- Household net worth rose to $136.9 trillion in the first quarter, a 3.8% gain from the end of 2020.
- The gain came amid a 7% increase in the S&P 500 that boosted equity wealth by $3.2 trillion.
- Household debt totaled $16.9 trillion, growing at the fastest pace going back to 2006.
The net worth of U.S. households climbed to new heights as 2021 began and the effects of the Covid-19 pandemic began to fade.
Thanks largely to a surge in the stock market, the total balance sheet for households and nonprofits rose to $136.9 trillion in the first quarter, a 3.8% gain from the end of 2020, according to Federal Reserve data released Thursday
Of that total, $3.2 trillion came from equity holdings, while $1 trillion was due to the continued escalation in real estate values. The S&P 500 gained 7% for the quarter as investors anticipated rising corporate earnings and accommodative fiscal and monetary policy while also placing speculative bets on so-called meme stocks.
From a historical perspective, household net worth has nearly doubled from its level of a decade ago as the nation was still escaping the throes of the Great Recession.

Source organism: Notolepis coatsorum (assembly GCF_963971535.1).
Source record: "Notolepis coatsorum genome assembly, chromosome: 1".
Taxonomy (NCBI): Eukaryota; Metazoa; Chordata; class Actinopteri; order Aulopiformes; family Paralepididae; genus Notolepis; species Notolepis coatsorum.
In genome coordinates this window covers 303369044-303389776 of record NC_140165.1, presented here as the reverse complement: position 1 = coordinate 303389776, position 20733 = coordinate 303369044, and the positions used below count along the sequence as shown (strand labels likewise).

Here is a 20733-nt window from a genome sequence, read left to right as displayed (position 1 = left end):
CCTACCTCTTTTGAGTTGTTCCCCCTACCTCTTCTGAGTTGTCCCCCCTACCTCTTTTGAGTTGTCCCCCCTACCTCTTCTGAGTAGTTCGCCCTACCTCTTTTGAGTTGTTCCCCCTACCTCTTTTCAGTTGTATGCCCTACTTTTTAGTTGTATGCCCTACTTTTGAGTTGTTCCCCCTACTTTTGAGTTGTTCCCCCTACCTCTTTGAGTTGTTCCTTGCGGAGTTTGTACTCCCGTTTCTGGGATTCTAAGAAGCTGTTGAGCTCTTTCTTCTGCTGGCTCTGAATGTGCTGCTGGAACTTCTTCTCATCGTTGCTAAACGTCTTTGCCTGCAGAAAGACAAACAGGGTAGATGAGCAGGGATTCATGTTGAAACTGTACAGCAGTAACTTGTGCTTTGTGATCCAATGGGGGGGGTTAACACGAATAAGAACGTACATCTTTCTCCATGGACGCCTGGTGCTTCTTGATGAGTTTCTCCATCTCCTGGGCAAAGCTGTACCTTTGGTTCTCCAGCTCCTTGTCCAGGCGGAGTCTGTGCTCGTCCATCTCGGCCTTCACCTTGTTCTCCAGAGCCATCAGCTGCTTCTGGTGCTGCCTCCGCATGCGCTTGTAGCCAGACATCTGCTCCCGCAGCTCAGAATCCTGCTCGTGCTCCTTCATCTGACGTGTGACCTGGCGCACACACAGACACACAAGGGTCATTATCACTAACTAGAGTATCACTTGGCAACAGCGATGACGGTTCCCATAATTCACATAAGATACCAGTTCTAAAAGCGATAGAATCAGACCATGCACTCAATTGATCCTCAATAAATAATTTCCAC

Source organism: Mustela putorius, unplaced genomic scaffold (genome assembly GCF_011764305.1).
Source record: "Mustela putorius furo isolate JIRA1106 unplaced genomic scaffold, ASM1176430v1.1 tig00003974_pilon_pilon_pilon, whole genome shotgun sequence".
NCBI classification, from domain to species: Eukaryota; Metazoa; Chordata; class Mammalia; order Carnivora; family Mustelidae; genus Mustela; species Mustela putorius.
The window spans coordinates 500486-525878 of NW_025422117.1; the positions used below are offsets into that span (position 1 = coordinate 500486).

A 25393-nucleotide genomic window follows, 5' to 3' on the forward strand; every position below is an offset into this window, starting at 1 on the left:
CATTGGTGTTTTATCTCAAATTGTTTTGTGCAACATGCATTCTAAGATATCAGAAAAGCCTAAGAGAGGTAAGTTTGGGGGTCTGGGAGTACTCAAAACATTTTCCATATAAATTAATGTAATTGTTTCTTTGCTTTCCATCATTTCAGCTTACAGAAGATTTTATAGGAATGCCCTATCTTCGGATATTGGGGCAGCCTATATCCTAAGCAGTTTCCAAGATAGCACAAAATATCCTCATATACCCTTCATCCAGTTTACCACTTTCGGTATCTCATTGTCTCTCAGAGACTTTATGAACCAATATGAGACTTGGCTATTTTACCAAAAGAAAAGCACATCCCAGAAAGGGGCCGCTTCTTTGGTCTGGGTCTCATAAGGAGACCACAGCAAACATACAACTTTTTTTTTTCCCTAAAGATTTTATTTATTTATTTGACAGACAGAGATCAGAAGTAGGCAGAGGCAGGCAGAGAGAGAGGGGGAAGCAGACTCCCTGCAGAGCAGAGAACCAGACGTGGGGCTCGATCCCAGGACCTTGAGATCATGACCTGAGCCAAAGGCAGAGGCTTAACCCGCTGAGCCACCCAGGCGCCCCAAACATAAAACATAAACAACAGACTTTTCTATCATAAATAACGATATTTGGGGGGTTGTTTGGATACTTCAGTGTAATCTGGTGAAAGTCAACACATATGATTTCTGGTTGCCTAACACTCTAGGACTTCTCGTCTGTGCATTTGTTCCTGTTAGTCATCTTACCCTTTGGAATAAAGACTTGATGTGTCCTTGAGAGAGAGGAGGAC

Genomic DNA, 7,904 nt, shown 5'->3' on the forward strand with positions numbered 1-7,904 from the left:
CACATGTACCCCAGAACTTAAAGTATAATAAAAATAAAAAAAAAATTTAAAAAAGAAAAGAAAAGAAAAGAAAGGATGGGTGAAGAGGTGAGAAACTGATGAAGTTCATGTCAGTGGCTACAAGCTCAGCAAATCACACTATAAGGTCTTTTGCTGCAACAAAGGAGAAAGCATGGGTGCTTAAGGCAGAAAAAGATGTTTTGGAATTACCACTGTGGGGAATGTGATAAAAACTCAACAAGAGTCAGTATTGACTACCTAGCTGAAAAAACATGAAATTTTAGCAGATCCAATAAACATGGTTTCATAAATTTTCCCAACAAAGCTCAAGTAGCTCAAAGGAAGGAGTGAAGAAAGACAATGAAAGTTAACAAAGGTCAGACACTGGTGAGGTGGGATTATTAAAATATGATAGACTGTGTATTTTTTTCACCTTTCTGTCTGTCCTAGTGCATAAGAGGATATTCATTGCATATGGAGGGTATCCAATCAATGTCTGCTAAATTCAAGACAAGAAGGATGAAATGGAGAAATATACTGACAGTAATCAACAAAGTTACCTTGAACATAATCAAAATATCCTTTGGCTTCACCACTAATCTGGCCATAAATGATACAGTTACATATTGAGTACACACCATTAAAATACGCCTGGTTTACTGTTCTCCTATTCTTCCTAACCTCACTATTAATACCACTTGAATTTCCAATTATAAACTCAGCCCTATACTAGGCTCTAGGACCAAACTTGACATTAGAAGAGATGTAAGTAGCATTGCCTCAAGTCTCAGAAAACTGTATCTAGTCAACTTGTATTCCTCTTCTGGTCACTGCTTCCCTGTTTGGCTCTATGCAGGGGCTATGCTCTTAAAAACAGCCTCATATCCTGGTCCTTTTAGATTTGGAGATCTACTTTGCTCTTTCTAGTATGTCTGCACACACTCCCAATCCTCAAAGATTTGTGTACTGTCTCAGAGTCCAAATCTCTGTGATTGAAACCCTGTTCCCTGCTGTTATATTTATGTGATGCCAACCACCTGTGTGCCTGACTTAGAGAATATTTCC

Household debt totaled $16.9 trillion for the quarter, growing at 6.5% rate that was the fastest pace going back to 2006.
The gain in household value came as the growth rate in total private and government debt slowed to 5.8% from 6.3% in the fourth quarter of 2020, and was much lower than in the first quarter of last year. That was when government spending pumped trillions into the economy and triggered debt growth at a 10.8% level, followed by a 25.6% increase in the second quarter.
Federal government debt increased 6.5% in the first quarter, well below the 10.9% rate in the last three months of 2020 but still enough to push the total debt level to just below $28 trillion at the end of the quarter. State and local government debt rose at a 3.8% rate, compared with 1.6% in the previous quarter.
After slowing considerably in the second half of 2020, business debt picked up again, rising at 4.4% pace.
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